• If we don’t have any ‘evidence’ that guides what we should do, we can learn our way forward by running multiple experiments
    • We need to do that together, by meaningfully connecting university staff and students. Not just because that is good for our own levels of wellbeing, but, more importantly, because these connections are the only way that organisations can adapt continuously to this uncertain situation
    • Shaping such meaningful human connections is an experiment in itself and we need to find a way to embed these ways of working in the university

    Promoting wellbeing is a complex challenge that cannot be solved with expertise alone

    So first let’s look a bit into the types of ‘solutions’ we might be looking for to promote student wellbeing. I am writing solutions between quotation marks because technically a complex challenge cannot be ‘solved’. Complex challenges consist of multiple interrelated problems. If you think you have solved one part of the problem, another problem might be amplified or emerge. In social innovation we therefore talk about ‘problem situations’ and ‘shifting the systems from which these problems emerge into desirable directions’.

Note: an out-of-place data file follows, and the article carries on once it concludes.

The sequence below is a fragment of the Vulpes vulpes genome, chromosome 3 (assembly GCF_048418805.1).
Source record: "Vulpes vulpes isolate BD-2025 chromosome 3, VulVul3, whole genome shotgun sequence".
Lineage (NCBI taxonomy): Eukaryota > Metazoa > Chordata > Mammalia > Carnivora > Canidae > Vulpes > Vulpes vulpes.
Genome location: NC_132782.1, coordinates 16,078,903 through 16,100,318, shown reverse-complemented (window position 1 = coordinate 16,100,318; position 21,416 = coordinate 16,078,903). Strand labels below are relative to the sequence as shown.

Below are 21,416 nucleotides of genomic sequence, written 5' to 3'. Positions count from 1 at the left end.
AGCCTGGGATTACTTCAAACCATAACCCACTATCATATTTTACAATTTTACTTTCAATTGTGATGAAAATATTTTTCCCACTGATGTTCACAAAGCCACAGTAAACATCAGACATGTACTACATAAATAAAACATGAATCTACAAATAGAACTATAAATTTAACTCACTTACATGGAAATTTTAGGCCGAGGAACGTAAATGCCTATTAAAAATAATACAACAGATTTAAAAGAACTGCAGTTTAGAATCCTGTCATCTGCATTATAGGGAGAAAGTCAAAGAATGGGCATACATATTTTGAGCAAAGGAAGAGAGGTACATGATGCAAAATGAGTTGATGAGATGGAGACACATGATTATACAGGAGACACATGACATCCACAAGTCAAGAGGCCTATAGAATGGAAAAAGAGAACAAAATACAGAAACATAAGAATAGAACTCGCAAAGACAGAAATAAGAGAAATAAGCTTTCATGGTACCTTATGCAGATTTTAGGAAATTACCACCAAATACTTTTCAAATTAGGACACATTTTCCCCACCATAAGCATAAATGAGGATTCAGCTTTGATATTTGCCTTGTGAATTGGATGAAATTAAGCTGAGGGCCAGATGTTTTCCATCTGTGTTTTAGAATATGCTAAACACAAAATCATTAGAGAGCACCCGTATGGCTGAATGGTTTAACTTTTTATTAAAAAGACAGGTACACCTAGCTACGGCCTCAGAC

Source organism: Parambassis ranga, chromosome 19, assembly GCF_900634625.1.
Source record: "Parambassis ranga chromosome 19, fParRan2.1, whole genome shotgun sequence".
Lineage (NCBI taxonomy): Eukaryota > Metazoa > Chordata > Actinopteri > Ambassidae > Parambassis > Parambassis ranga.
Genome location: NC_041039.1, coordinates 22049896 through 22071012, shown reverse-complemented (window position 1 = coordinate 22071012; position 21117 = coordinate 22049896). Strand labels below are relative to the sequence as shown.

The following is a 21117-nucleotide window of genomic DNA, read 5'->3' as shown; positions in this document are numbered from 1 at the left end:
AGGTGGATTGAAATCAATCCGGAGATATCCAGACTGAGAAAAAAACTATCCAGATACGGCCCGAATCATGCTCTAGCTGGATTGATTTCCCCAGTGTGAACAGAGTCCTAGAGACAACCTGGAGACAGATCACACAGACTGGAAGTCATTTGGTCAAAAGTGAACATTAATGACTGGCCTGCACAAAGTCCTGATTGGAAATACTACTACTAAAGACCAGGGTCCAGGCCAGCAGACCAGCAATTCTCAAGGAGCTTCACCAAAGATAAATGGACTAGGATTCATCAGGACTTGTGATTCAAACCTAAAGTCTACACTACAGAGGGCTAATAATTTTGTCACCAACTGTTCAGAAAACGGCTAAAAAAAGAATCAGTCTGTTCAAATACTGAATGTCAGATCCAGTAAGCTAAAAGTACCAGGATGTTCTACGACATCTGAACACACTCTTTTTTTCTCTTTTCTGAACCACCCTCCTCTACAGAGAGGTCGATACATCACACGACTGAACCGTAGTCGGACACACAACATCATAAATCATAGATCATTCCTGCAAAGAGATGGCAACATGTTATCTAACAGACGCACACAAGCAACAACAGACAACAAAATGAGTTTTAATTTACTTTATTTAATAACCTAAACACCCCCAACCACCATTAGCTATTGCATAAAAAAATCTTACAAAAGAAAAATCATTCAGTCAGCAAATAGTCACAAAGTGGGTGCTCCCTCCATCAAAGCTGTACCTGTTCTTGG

In the previous blog post I described different intervention levels to promote student wellbeing, ranging from curesupportconnect, to teaching & learning. The ‘cure’ level is the specialist level of psychologists and other experts that provide care for students with mental health issues. Those experts have been able to build advanced expertise in how to provide this care, which has also been essential during the COVID19 crisis. We can also use our wellbeing expertise to develop one-size-fits-all or generally applicable solutions that are suitable for many students and teachers. For example, I was part of a central university working group, that developed guidelines for teachers on how to respond to students who appear unwell. On the other end of the spectrum we have the teaching & learning level where we shape education in such a way that we can promote student wellbeing and learning during the COVID19 crisis and mostly in an online mode. At this level we don’t have the expertise that we have at the cure and support level. COVID19 has resulted in a radically new educational situation that is still changing daily. On this level we see that many teachers are trying out more localised interventions. For example, in our faculty our colleague Marieke Sonneveld started an experiment to get students to choose their own deadline so they would have more flexibility in their learning programs, our colleague Stella Boess gave students the option to research ‘student wellbeing during the COVID19 crisis’ in her course on research methodology, and our colleague Derek Lomas developed a ‘wellness check’ to monitor student wellbeing.